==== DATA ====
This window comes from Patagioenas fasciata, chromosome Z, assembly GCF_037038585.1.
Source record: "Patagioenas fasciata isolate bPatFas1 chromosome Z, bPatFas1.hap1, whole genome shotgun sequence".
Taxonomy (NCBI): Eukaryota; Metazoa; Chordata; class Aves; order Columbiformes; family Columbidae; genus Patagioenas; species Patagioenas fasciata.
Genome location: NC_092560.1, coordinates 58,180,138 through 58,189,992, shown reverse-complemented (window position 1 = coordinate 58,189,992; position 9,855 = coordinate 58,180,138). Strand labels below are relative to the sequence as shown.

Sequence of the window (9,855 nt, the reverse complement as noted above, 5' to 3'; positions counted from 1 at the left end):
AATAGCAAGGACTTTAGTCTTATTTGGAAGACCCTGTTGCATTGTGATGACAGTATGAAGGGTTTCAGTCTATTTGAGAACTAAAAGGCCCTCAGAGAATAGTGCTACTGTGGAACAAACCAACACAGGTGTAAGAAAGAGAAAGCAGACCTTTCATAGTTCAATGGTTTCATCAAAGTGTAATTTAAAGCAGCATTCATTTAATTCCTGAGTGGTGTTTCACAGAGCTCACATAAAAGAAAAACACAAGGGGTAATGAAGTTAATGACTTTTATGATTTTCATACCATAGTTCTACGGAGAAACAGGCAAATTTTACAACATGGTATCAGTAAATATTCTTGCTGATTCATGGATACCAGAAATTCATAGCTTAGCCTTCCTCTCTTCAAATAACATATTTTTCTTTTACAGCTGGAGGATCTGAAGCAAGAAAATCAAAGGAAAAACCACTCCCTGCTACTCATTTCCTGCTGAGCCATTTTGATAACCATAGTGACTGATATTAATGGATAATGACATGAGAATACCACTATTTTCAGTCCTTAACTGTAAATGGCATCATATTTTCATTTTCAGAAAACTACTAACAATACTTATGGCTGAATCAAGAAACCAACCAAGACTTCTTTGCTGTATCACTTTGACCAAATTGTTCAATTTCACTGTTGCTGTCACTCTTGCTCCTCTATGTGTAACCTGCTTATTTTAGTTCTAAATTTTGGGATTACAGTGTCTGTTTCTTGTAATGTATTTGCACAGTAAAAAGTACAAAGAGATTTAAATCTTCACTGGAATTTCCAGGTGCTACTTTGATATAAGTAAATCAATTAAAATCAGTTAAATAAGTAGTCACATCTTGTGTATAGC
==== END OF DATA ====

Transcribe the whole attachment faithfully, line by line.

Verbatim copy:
This window comes from Patagioenas fasciata, chromosome Z, assembly GCF_037038585.1.
Source record: "Patagioenas fasciata isolate bPatFas1 chromosome Z, bPatFas1.hap1, whole genome shotgun sequence".
Taxonomy (NCBI): Eukaryota; Metazoa; Chordata; class Aves; order Columbiformes; family Columbidae; genus Patagioenas; species Patagioenas fasciata.
Genome location: NC_092560.1, coordinates 58,180,138 through 58,189,992, shown reverse-complemented (window position 1 = coordinate 58,189,992; position 9,855 = coordinate 58,180,138). Strand labels below are relative to the sequence as shown.

Sequence of the window (9,855 nt, the reverse complement as noted above, 5' to 3'; positions counted from 1 at the left end):
AATAGCAAGGACTTTAGTCTTATTTGGAAGACCCTGTTGCATTGTGATGACAGTATGAAGGGTTTCAGTCTATTTGAGAACTAAAAGGCCCTCAGAGAATAGTGCTACTGTGGAACAAACCAACACAGGTGTAAGAAAGAGAAAGCAGACCTTTCATAGTTCAATGGTTTCATCAAAGTGTAATTTAAAGCAGCATTCATTTAATTCCTGAGTGGTGTTTCACAGAGCTCACATAAAAGAAAAACACAAGGGGTAATGAAGTTAATGACTTTTATGATTTTCATACCATAGTTCTACGGAGAAACAGGCAAATTTTACAACATGGTATCAGTAAATATTCTTGCTGATTCATGGATACCAGAAATTCATAGCTTAGCCTTCCTCTCTTCAAATAACATATTTTTCTTTTACAGCTGGAGGATCTGAAGCAAGAAAATCAAAGGAAAAACCACTCCCTGCTACTCATTTCCTGCTGAGCCATTTTGATAACCATAGTGACTGATATTAATGGATAATGACATGAGAATACCACTATTTTCAGTCCTTAACTGTAAATGGCATCATATTTTCATTTTCAGAAAACTACTAACAATACTTATGGCTGAATCAAGAAACCAACCAAGACTTCTTTGCTGTATCACTTTGACCAAATTGTTCAATTTCACTGTTGCTGTCACTCTTGCTCCTCTATGTGTAACCTGCTTATTTTAGTTCTAAATTTTGGGATTACAGTGTCTGTTTCTTGTAATGTATTTGCACAGTAAAAAGTACAAAGAGATTTAAATCTTCACTGGAATTTCCAGGTGCTACTTTGATATAAGTAAATCAATTAAAATCAGTTAAATAAGTAGTCACATCTTGTGTATAGC